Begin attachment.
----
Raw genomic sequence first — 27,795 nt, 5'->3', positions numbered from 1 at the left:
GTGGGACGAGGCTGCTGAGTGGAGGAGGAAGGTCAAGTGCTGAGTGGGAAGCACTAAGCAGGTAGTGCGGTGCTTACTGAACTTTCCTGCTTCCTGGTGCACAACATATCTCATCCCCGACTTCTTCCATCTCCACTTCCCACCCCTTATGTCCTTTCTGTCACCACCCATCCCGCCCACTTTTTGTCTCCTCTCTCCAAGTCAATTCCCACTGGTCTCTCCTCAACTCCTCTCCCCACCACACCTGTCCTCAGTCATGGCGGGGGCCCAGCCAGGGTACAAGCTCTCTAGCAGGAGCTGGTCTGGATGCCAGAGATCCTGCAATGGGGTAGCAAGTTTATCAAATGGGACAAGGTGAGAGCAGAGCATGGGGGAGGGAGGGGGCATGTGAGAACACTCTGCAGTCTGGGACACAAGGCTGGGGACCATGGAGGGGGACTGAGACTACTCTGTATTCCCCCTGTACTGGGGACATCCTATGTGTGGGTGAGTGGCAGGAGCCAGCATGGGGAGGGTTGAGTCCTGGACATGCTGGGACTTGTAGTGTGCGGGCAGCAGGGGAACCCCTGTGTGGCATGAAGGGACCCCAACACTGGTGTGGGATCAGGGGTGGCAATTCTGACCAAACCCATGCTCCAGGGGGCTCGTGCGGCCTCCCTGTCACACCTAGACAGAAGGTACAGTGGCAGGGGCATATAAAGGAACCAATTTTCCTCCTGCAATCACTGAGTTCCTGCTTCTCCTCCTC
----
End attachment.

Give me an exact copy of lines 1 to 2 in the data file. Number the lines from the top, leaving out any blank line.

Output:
Raw genomic sequence first — 27,795 nt, 5'->3', positions numbered from 1 at the left:
GTGGGACGAGGCTGCTGAGTGGAGGAGGAAGGTCAAGTGCTGAGTGGGAAGCACTAAGCAGGTAGTGCGGTGCTTACTGAACTTTCCTGCTTCCTGGTGCACAACATATCTCATCCCCGACTTCTTCCATCTCCACTTCCCACCCCTTATGTCCTTTCTGTCACCACCCATCCCGCCCACTTTTTGTCTCCTCTCTCCAAGTCAATTCCCACTGGTCTCTCCTCAACTCCTCTCCCCACCACACCTGTCCTCAGTCATGGCGGGGGCCCAGCCAGGGTACAAGCTCTCTAGCAGGAGCTGGTCTGGATGCCAGAGATCCTGCAATGGGGTAGCAAGTTTATCAAATGGGACAAGGTGAGAGCAGAGCATGGGGGAGGGAGGGGGCATGTGAGAACACTCTGCAGTCTGGGACACAAGGCTGGGGACCATGGAGGGGGACTGAGACTACTCTGTATTCCCCCTGTACTGGGGACATCCTATGTGTGGGTGAGTGGCAGGAGCCAGCATGGGGAGGGTTGAGTCCTGGACATGCTGGGACTTGTAGTGTGCGGGCAGCAGGGGAACCCCTGTGTGGCATGAAGGGACCCCAACACTGGTGTGGGATCAGGGGTGGCAATTCTGACCAAACCCATGCTCCAGGGGGCTCGTGCGGCCTCCCTGTCACACCTAGACAGAAGGTACAGTGGCAGGGGCATATAAAGGAACCAATTTTCCTCCTGCAATCACTGAGTTCCTGCTTCTCCTCCTC